You can’t miss Sugar Erskine on the field. Just look for bright “Coca-Cola red” on anything you would not normally dye: his boots, saddle, helmet, socks, even his hair. High-goal polo almost lost this charismatic and beloved figure after his serious fall in a game in Houston in October 2016. A cervical injury required surgery and several months in a brace. Doctors told him he would never play polo again, but he told himself he’d be back on the field January 1, 2018. Tomorrow, after only two weeks’ practice with the team, he rejoins Coca-Cola in the Herbie Pennell Cup final at the International Polo Club Palm Beach. Here, in an interview with PoloChannel, he shares his courageous comeback story.
Since my accident my goal was always to be back on the field for the next Florida season. I was always kind of working back from that date towards the first of January 2018.
I’m super excited to be back! You suddenly realize how much you miss playing polo when you’re not allowed to do it. I am just so appreciative that I’ve been given the opportunity by Coke to play with them.
The doctors didn’t think I was ever going to play again. When I knew I was, I knew it was going to take time. I’d been told it would take about a year to heal. I had to get over the fact that I knew my bones weren’t going to be quite healed for the first eight months and that it would take another couple months to get going. Once I’d gone through all those medical processes and the doctors telling me I was fine, I was fine.
The hardest part was the mental side, just forgetting about what had happened. Sometimes you think about it too much. Once I forgot about it, everything was fine. I went out right at the beginning and I was focusing on trying to hit the ball and then I thought, “Man, I’ve been doing this my whole life. Why am I even worried about hitting the ball?” I had to get out of my own head. Once I got out of my head, it was a lot easier to go along.
If I was going to come back, I knew that I couldn’t come back in a downward spiral. I needed to come back as best prepared as I could be. The preparing side of it has been my focus for the last six months.
I was very fortunate to get back into the game in mid-summer and to go to Sheridan, Wyoming, where Gillian and Skee Johnston run their Flying H Polo. Everybody in Wyoming was very kind to me because they knew I was coming back. Everybody let me hit the ball. Nobody hooked me. I felt like a superstar! I felt like I was 12 again. Everybody let me run down the field and score goals. It was good fun. Once I started to get through and people realized I was feeling it again, they started to be a little bit meaner. [He laughs]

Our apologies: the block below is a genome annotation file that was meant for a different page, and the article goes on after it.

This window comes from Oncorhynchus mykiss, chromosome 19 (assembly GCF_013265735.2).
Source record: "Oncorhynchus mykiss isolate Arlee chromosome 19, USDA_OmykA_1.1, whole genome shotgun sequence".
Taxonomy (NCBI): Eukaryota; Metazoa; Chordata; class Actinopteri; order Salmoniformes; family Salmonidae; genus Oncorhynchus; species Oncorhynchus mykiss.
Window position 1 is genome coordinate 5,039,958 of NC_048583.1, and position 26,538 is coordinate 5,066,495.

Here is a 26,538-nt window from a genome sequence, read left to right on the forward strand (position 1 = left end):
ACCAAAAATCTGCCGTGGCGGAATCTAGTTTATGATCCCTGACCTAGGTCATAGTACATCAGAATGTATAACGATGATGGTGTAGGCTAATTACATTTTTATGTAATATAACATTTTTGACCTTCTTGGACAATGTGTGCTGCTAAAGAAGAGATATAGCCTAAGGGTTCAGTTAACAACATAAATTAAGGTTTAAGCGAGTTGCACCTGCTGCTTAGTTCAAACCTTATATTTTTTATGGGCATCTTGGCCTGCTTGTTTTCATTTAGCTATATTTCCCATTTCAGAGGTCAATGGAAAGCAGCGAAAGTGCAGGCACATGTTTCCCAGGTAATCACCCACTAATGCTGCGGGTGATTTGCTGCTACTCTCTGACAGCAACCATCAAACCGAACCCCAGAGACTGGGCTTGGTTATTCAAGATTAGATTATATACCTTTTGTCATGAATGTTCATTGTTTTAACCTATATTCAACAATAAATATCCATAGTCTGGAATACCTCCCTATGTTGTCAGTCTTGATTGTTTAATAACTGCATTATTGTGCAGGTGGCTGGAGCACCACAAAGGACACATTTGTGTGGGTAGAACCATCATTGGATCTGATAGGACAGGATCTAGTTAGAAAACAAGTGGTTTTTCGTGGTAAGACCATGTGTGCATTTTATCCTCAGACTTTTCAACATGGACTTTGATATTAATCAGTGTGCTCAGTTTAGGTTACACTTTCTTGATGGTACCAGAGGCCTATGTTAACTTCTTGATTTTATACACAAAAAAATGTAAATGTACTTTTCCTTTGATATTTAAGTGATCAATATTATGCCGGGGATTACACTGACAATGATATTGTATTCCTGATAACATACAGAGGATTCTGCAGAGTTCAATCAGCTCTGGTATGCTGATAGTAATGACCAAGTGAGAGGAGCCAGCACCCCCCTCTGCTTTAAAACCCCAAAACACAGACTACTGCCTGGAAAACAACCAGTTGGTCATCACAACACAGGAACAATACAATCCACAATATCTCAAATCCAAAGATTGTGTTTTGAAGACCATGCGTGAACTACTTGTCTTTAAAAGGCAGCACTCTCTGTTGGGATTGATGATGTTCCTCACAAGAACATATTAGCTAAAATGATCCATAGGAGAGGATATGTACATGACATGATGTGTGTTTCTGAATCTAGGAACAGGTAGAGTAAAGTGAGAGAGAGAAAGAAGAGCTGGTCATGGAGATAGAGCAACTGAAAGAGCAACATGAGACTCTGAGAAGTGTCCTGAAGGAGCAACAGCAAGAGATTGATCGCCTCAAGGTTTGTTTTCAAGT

I was very lucky to get away with what happened to me. It was close, but I got away with one, so most people knew where I was coming from. So it started off in Wyoming nice and easy, and then I was able to push myself. I think it would have taken me longer if I hadn’t Coke’s support this summer in Wyoming. It made the difference and meant everything to me.
Again, very luckily, all four of us [Coca-Cola players] were in Sheridan. Throughout the Sheridan season, I never really got to play with Julio [Arellano] much because he was normally put on other teams. I got to play with Gillian [Johnston] quite a bit, and Gillian’s always quite quick to tell me I need to focus on hitting the ball through the posts and not missing goals. I saw Steve Krueger a little bit, and I played against him in Houston In September-October, which was about a year after my injury.
It became more evident that my body wasn’t sore, so I became more and more confident every time I went to the field. By the time fall rolled around, I could start feeling that I was okay. I played in some 12-goal tournaments in Houston in September and October, and that kind of got me back into the game part of it, where I have to make plays and forget about the injury.
I’ve been always focused on trying to make sure my horses were ready for January 1st. I was very fortunate that I was already on contract with Coke when I hurt myself because they kept my horses going. I brought my string to Florida for the team last season. Julio played a few of my horses, Gillian played a few, and the 7-goaler who took my place last year and both the 3-goalers used a lot of my horses and were very nice and always respectful that they were on somebody else’s horses. I was very fortunate.
I had some young horses I took to Sheridan last year to put a little pressure on them, and then I’ve got some new blood coming through. I have two horses that I’m very excited about that are making their debut this year. They’re ready, I’m ready.
Photos by Liz Lamont Images